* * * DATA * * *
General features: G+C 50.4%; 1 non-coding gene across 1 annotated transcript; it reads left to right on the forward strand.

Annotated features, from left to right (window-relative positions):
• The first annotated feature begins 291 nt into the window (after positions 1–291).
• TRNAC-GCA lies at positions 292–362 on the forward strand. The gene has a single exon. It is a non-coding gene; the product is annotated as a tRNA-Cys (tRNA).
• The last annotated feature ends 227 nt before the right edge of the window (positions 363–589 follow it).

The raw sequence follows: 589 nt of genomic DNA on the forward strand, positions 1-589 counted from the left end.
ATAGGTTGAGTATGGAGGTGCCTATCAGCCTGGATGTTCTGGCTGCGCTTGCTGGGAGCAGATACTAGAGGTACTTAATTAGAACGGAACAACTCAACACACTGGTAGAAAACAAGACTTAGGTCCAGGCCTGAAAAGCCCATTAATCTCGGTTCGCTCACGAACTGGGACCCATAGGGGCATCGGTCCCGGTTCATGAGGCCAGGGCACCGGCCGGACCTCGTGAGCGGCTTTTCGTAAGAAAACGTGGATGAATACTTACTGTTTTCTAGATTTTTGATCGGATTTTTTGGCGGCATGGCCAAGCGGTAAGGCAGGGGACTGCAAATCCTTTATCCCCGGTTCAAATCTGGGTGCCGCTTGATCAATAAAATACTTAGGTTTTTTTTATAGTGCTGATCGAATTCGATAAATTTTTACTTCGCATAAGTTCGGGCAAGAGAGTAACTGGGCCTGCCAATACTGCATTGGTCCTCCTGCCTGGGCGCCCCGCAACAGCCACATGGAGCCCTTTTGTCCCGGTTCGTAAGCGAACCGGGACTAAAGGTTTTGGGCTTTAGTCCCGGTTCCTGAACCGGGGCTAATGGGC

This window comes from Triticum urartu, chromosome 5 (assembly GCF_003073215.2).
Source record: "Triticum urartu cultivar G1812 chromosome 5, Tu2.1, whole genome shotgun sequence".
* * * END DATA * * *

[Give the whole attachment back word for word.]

General features: G+C 50.4%; 1 non-coding gene across 1 annotated transcript; it reads left to right on the forward strand.

Annotated features, from left to right (window-relative positions):
• The first annotated feature begins 291 nt into the window (after positions 1–291).
• TRNAC-GCA lies at positions 292–362 on the forward strand. The gene has a single exon. It is a non-coding gene; the product is annotated as a tRNA-Cys (tRNA).
• The last annotated feature ends 227 nt before the right edge of the window (positions 363–589 follow it).

The raw sequence follows: 589 nt of genomic DNA on the forward strand, positions 1-589 counted from the left end.
ATAGGTTGAGTATGGAGGTGCCTATCAGCCTGGATGTTCTGGCTGCGCTTGCTGGGAGCAGATACTAGAGGTACTTAATTAGAACGGAACAACTCAACACACTGGTAGAAAACAAGACTTAGGTCCAGGCCTGAAAAGCCCATTAATCTCGGTTCGCTCACGAACTGGGACCCATAGGGGCATCGGTCCCGGTTCATGAGGCCAGGGCACCGGCCGGACCTCGTGAGCGGCTTTTCGTAAGAAAACGTGGATGAATACTTACTGTTTTCTAGATTTTTGATCGGATTTTTTGGCGGCATGGCCAAGCGGTAAGGCAGGGGACTGCAAATCCTTTATCCCCGGTTCAAATCTGGGTGCCGCTTGATCAATAAAATACTTAGGTTTTTTTTATAGTGCTGATCGAATTCGATAAATTTTTACTTCGCATAAGTTCGGGCAAGAGAGTAACTGGGCCTGCCAATACTGCATTGGTCCTCCTGCCTGGGCGCCCCGCAACAGCCACATGGAGCCCTTTTGTCCCGGTTCGTAAGCGAACCGGGACTAAAGGTTTTGGGCTTTAGTCCCGGTTCCTGAACCGGGGCTAATGGGC

This window comes from Triticum urartu, chromosome 5 (assembly GCF_003073215.2).
Source record: "Triticum urartu cultivar G1812 chromosome 5, Tu2.1, whole genome shotgun sequence".